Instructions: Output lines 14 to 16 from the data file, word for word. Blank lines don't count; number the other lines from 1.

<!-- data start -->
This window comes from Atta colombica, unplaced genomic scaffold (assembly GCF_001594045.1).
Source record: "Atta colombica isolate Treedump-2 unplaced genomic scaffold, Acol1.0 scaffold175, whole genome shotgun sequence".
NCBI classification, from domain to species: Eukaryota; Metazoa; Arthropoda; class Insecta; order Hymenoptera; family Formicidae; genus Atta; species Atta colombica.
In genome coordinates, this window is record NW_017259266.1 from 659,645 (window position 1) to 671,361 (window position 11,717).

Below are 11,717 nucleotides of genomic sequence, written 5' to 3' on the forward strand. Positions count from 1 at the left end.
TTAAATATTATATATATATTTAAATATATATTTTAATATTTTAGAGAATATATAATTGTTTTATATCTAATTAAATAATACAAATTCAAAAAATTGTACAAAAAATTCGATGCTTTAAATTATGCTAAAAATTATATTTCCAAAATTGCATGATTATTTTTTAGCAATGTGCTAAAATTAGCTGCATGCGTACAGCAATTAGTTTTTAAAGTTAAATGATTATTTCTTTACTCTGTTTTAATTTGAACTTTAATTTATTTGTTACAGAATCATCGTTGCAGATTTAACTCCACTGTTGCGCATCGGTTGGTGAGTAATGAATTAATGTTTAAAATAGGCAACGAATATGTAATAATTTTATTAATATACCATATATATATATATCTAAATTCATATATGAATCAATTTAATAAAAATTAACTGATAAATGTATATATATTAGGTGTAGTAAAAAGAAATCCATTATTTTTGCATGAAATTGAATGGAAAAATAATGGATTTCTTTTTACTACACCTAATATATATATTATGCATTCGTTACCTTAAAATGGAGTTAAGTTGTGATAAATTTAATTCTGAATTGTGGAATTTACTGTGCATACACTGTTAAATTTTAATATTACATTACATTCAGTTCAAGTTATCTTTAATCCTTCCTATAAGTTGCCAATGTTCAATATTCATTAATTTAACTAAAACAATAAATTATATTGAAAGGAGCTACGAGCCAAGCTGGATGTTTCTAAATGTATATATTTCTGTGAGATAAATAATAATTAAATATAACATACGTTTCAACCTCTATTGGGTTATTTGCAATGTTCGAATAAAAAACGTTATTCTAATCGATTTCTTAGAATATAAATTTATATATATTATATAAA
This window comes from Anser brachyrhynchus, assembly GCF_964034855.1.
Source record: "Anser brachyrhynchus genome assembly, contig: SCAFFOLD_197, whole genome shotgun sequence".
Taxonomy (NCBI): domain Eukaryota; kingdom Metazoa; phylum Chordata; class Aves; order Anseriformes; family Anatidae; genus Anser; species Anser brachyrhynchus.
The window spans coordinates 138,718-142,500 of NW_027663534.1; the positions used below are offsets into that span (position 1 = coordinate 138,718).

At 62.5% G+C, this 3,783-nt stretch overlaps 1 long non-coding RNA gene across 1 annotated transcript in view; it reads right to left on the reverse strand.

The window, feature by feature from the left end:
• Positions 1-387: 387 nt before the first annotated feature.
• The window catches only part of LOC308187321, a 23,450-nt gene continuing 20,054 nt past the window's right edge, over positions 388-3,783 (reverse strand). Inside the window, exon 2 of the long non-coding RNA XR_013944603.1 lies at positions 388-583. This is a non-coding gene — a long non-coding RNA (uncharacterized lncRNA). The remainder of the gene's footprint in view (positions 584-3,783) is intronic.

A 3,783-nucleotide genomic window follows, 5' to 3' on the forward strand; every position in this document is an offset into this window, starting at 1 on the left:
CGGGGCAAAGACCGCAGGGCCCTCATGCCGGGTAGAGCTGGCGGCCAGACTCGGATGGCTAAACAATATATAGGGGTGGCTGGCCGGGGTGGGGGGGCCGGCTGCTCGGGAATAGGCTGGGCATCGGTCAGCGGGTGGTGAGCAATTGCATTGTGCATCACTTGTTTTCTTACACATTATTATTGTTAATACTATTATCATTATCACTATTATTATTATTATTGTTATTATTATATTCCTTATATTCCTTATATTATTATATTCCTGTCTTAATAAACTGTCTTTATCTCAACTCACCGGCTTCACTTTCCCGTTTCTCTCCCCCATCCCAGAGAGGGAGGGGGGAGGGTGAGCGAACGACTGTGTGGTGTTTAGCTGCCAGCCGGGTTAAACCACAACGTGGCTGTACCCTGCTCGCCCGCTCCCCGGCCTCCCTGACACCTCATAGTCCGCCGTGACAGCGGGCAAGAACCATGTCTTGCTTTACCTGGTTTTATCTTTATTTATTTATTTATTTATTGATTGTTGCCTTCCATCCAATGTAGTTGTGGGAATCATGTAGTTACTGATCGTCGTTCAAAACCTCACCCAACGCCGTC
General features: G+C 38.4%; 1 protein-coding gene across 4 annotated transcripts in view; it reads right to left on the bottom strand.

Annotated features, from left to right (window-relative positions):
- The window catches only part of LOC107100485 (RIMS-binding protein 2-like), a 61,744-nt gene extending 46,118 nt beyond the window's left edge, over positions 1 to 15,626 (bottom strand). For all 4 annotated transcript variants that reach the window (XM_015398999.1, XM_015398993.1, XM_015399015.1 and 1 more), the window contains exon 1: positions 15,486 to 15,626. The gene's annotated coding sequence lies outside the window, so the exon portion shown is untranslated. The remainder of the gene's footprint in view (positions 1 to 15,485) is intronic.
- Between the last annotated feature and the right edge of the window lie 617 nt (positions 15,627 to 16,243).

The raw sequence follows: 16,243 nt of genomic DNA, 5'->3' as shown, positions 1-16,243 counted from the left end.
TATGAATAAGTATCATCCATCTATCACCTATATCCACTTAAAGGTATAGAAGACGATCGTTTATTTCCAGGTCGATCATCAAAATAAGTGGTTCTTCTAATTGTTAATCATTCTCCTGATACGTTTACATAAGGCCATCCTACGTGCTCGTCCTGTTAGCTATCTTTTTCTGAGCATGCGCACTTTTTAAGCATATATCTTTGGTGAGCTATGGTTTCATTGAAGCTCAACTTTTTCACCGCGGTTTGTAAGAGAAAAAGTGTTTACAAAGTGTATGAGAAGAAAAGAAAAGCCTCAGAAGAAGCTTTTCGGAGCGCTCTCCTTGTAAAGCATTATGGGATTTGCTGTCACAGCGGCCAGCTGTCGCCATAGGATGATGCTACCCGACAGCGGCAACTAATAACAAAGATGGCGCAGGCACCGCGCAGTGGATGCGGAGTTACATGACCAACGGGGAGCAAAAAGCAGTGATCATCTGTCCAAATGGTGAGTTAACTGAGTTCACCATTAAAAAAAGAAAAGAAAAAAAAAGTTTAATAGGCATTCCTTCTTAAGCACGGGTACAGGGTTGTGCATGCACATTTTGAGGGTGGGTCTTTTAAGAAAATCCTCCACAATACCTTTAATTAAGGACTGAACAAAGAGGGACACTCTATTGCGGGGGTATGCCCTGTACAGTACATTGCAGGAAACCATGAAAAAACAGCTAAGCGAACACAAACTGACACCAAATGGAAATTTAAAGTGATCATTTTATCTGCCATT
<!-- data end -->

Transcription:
• The window catches only part of LOC308187321, a 23,450-nt gene continuing 20,054 nt past the window's right edge, over positions 388-3,783 (reverse strand). Inside the window, exon 2 of the long non-coding RNA XR_013944603.1 lies at positions 388-583. This is a non-coding gene — a long non-coding RNA (uncharacterized lncRNA). The remainder of the gene's footprint in view (positions 584-3,783) is intronic.

A 3,783-nucleotide genomic window follows, 5' to 3' on the forward strand; every position in this document is an offset into this window, starting at 1 on the left:
CGGGGCAAAGACCGCAGGGCCCTCATGCCGGGTAGAGCTGGCGGCCAGACTCGGATGGCTAAACAATATATAGGGGTGGCTGGCCGGGGTGGGGGGGCCGGCTGCTCGGGAATAGGCTGGGCATCGGTCAGCGGGTGGTGAGCAATTGCATTGTGCATCACTTGTTTTCTTACACATTATTATTGTTAATACTATTATCATTATCACTATTATTATTATTATTGTTATTATTATATTCCTTATATTCCTTATATTATTATATTCCTGTCTTAATAAACTGTCTTTATCTCAACTCACCGGCTTCACTTTCCCGTTTCTCTCCCCCATCCCAGAGAGGGAGGGGGGAGGGTGAGCGAACGACTGTGTGGTGTTTAGCTGCCAGCCGGGTTAAACCACAACGTGGCTGTACCCTGCTCGCCCGCTCCCCGGCCTCCCTGACACCTCATAGTCCGCCGTGACAGCGGGCAAGAACCATGTCTTGCTTTACCTGGTTTTATCTTTATTTATTTATTTATTTATTGATTGTTGCCTTCCATCCAATGTAGTTGTGGGAATCATGTAGTTACTGATCGTCGTTCAAAACCTCACCCAACGCCGTC